Genealogists tend to live in the past. A very distant past. Few of them take the time, or have the interest, to document their own lives. After all, our lives are recent. There is no mystery. Besides, our lives aren’t interesting unless we are movers and shakers, captains of industry or politicians. Somehow we feel that the life of anyone from the 18th century, no matter how dull, is far more interesting than our own.
Well, one day, the 2013 will be “long ago” and our descendants (avid genealogists, of course) will be building their family history. Of course, they will have all of our wonderful research to build on, but it will suddenly end with us. How will they find out about us? Can you think of a better gift to leave them than a detailed account of our lives? About when and where we lived? What we liked and disliked, our hopes and dreams? About how we were affected by the events of our times? What would you give to find such an account of one of your ancestors?
One of my long-time readers, and a distant cousin, Arnold E. van Beverhoudt Jr. has gone through the trouble of doing just that. He has just written the story of his life, growing up and working on St. Thomas from 1950 to present. His book, Island Boy: My Life on the Rock, is a highly readable account of his experiences, both personally and professionally, on over half a century on “The Rock”.
In his introduction, Arnold talks about why he wrote this book, and why he chose to publish it:
“Some might think it is somewhat egotistical that I'm writing my life story. After all, why would anyone be interested in reading it? I guess in a way, that's true. However, I'm writing this mainly for my daughter, granddaughter, and their future descendants. It wasn't until very recently that I became interested in family history and, by that time, my grandparents, my father, and most of my aunts and uncles had already passed away. My wife, Helena Elvira Perkins, is in the same situation because her parents and other ancestors are also now gone. Unfortunately, we didn't think of asking them about their life stories when they were alive and now it's too late. Hopefully, this biography will serve that purpose and, at the same time, be of interest to anyone who has ever lived on St. Thomas.” – Arnold van Beverhoudt, Jr., Island Boy: My Life on the Rock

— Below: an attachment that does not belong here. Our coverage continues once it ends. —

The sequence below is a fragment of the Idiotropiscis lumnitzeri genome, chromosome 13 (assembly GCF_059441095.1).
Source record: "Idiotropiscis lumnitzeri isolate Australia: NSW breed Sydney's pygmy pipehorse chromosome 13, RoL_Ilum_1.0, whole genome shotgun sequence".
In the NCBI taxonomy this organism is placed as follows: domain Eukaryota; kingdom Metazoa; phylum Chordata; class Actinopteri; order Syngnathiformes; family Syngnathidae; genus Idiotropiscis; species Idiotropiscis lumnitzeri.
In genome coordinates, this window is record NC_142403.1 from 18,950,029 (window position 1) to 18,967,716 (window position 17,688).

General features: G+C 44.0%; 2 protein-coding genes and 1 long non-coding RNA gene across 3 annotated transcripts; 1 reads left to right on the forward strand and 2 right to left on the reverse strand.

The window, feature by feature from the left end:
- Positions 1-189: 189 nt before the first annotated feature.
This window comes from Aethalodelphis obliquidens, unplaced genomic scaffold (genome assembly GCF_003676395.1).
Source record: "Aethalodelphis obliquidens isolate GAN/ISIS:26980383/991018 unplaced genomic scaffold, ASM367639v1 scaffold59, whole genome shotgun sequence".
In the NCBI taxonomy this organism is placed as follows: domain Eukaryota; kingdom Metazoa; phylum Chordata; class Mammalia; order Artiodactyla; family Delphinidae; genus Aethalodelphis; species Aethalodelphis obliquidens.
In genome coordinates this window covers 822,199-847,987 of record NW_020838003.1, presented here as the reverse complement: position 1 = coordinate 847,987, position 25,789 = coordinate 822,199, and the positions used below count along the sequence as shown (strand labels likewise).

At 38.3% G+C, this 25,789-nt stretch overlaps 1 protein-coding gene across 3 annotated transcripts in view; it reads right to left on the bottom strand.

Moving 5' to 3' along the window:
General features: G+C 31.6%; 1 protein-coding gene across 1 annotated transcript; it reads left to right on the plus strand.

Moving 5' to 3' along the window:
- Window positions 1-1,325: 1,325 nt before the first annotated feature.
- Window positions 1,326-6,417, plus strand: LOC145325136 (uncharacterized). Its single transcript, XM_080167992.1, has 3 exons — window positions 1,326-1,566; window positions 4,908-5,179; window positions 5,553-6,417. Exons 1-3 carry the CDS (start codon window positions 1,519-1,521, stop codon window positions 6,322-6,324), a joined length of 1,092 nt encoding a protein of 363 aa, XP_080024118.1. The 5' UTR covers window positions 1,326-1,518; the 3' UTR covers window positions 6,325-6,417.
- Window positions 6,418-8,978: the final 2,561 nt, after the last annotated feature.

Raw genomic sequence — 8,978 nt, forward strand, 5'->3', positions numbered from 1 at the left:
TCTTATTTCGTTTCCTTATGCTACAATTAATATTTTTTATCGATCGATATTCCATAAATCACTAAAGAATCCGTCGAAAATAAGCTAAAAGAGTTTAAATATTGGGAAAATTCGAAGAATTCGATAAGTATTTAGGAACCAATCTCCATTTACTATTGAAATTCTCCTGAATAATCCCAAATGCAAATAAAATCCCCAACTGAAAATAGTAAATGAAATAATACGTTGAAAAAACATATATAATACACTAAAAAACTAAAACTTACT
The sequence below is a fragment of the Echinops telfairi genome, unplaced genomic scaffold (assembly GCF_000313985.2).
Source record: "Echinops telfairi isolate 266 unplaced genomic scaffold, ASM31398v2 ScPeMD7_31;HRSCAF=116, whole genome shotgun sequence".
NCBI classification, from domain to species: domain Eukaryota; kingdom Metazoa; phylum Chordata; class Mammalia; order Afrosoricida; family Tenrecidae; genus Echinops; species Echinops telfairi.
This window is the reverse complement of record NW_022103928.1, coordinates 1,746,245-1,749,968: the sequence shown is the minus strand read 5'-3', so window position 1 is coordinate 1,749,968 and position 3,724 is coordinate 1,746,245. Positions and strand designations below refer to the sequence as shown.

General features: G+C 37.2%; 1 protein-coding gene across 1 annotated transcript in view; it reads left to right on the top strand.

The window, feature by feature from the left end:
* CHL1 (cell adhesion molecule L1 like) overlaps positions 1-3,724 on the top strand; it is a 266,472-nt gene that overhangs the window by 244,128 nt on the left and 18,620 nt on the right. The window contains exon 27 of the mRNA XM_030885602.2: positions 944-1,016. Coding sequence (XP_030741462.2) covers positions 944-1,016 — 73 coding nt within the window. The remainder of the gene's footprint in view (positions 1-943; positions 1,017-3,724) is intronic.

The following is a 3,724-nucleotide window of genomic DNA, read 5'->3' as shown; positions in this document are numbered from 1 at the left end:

This book will be a true treasure for his family, but it also sheds a light on what life was like, at least for one man, on St Thomas during the latter half of the 20th century. What it was like being a child, going to school, dating. What it was like working for the Government. Local politics. Corruption. Family life. Retirement. Along with his narrative, it is heavily illustrated with photographs of people, places, buildings, and objects.
Through the pages of the book, Arnold shares not only his history, but also his personality. Through his conversational style and his treatment of his interests (such as his obsession with Star Trek and the music of The Ventures), you get to know Arnold as a person. His hopes and dreams while on The Rock and how his life changed. This is truly a personal work.
Of interest to genealogists and family historians, the book includes 3 appendices, one of which is a set of descendancies of his and his wife’s two main family lines: van Beverhoudt, Benvenuti, Perkins, and Garcia. I’m proud to have contributed to one of them.
I’m looking forward to reading this book in detail and getting to know my distant cousin better. And maybe, I’ll get motivated to leave my descendants such a gift.
You can read more about Arnold and the book in this article from the September 13, 2013 St Thomas Source online.
Island Boy: My Life on the Rock:
- Chapter 1 - Island Family Tree
- Chapter 2 - Childhood Homes
- Chapter 3 - School Days
- Chapter 4 - Heroes and Idols
- Chapter 5 - College Years
- Chapter 6 - Career Notebook
- Chapter 7 - Wedding Bells
- Chapter 8 - Family Life
- Chapter 9 - Storm Warnings
- Chapter 10 - Vacation Time
- Chapter 11 - Spotlight on Selene
- Chapter 12 - The Golden Years
- 1 - Choices & Parallel Universes
- 2 - Ancestral Family Trees
- 3 - About the Author
Arnold E. van Beverhoudt Jr. is my 4th cousin, once removed. My 4th great grandparents from St Croix, Johannes van Beverhoudt, CZ and Amey McNobney are his 3rd great grandparents in the van Beverhoudt line.